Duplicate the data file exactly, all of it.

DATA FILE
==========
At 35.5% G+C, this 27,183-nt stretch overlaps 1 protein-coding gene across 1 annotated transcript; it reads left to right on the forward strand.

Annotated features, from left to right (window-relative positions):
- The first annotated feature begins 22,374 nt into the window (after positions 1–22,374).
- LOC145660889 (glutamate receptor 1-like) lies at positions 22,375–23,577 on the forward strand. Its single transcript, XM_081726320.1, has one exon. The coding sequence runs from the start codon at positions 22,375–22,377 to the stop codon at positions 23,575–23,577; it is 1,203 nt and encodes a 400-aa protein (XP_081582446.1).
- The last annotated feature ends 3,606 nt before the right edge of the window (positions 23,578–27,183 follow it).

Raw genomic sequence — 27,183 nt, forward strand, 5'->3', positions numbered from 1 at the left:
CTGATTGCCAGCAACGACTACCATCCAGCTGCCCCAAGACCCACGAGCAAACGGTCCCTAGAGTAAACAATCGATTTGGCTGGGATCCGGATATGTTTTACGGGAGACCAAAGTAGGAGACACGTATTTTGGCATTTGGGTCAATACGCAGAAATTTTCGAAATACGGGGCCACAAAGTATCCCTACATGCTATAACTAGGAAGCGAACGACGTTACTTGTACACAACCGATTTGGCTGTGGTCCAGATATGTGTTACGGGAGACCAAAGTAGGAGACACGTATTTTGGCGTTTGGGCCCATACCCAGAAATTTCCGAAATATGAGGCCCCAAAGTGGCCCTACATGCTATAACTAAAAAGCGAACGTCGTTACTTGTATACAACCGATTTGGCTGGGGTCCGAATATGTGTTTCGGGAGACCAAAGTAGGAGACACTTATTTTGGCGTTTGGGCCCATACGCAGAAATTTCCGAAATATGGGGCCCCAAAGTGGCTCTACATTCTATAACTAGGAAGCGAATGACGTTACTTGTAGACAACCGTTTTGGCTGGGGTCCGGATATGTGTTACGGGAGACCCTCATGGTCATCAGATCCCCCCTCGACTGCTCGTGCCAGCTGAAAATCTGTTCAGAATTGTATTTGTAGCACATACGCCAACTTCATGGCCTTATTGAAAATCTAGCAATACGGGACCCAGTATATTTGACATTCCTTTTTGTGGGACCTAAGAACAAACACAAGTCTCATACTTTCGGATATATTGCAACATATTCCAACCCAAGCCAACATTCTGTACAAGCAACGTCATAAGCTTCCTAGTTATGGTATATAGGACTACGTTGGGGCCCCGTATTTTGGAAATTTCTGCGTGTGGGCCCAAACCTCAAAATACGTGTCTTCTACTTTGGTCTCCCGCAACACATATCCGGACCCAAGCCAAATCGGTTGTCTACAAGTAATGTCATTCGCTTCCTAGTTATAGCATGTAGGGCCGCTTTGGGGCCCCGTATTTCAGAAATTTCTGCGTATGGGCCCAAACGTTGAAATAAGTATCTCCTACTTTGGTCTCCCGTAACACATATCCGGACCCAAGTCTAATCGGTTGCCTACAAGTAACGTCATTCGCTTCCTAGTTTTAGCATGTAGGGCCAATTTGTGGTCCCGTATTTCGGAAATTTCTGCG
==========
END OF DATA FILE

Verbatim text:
At 35.5% G+C, this 27,183-nt stretch overlaps 1 protein-coding gene across 1 annotated transcript; it reads left to right on the forward strand.

Annotated features, from left to right (window-relative positions):
- The first annotated feature begins 22,374 nt into the window (after positions 1–22,374).
- LOC145660889 (glutamate receptor 1-like) lies at positions 22,375–23,577 on the forward strand. Its single transcript, XM_081726320.1, has one exon. The coding sequence runs from the start codon at positions 22,375–22,377 to the stop codon at positions 23,575–23,577; it is 1,203 nt and encodes a 400-aa protein (XP_081582446.1).
- The last annotated feature ends 3,606 nt before the right edge of the window (positions 23,578–27,183 follow it).

Raw genomic sequence — 27,183 nt, forward strand, 5'->3', positions numbered from 1 at the left:
CTGATTGCCAGCAACGACTACCATCCAGCTGCCCCAAGACCCACGAGCAAACGGTCCCTAGAGTAAACAATCGATTTGGCTGGGATCCGGATATGTTTTACGGGAGACCAAAGTAGGAGACACGTATTTTGGCATTTGGGTCAATACGCAGAAATTTTCGAAATACGGGGCCACAAAGTATCCCTACATGCTATAACTAGGAAGCGAACGACGTTACTTGTACACAACCGATTTGGCTGTGGTCCAGATATGTGTTACGGGAGACCAAAGTAGGAGACACGTATTTTGGCGTTTGGGCCCATACCCAGAAATTTCCGAAATATGAGGCCCCAAAGTGGCCCTACATGCTATAACTAAAAAGCGAACGTCGTTACTTGTATACAACCGATTTGGCTGGGGTCCGAATATGTGTTTCGGGAGACCAAAGTAGGAGACACTTATTTTGGCGTTTGGGCCCATACGCAGAAATTTCCGAAATATGGGGCCCCAAAGTGGCTCTACATTCTATAACTAGGAAGCGAATGACGTTACTTGTAGACAACCGTTTTGGCTGGGGTCCGGATATGTGTTACGGGAGACCCTCATGGTCATCAGATCCCCCCTCGACTGCTCGTGCCAGCTGAAAATCTGTTCAGAATTGTATTTGTAGCACATACGCCAACTTCATGGCCTTATTGAAAATCTAGCAATACGGGACCCAGTATATTTGACATTCCTTTTTGTGGGACCTAAGAACAAACACAAGTCTCATACTTTCGGATATATTGCAACATATTCCAACCCAAGCCAACATTCTGTACAAGCAACGTCATAAGCTTCCTAGTTATGGTATATAGGACTACGTTGGGGCCCCGTATTTTGGAAATTTCTGCGTGTGGGCCCAAACCTCAAAATACGTGTCTTCTACTTTGGTCTCCCGCAACACATATCCGGACCCAAGCCAAATCGGTTGTCTACAAGTAATGTCATTCGCTTCCTAGTTATAGCATGTAGGGCCGCTTTGGGGCCCCGTATTTCAGAAATTTCTGCGTATGGGCCCAAACGTTGAAATAAGTATCTCCTACTTTGGTCTCCCGTAACACATATCCGGACCCAAGTCTAATCGGTTGCCTACAAGTAACGTCATTCGCTTCCTAGTTTTAGCATGTAGGGCCAATTTGTGGTCCCGTATTTCGGAAATTTCTGCG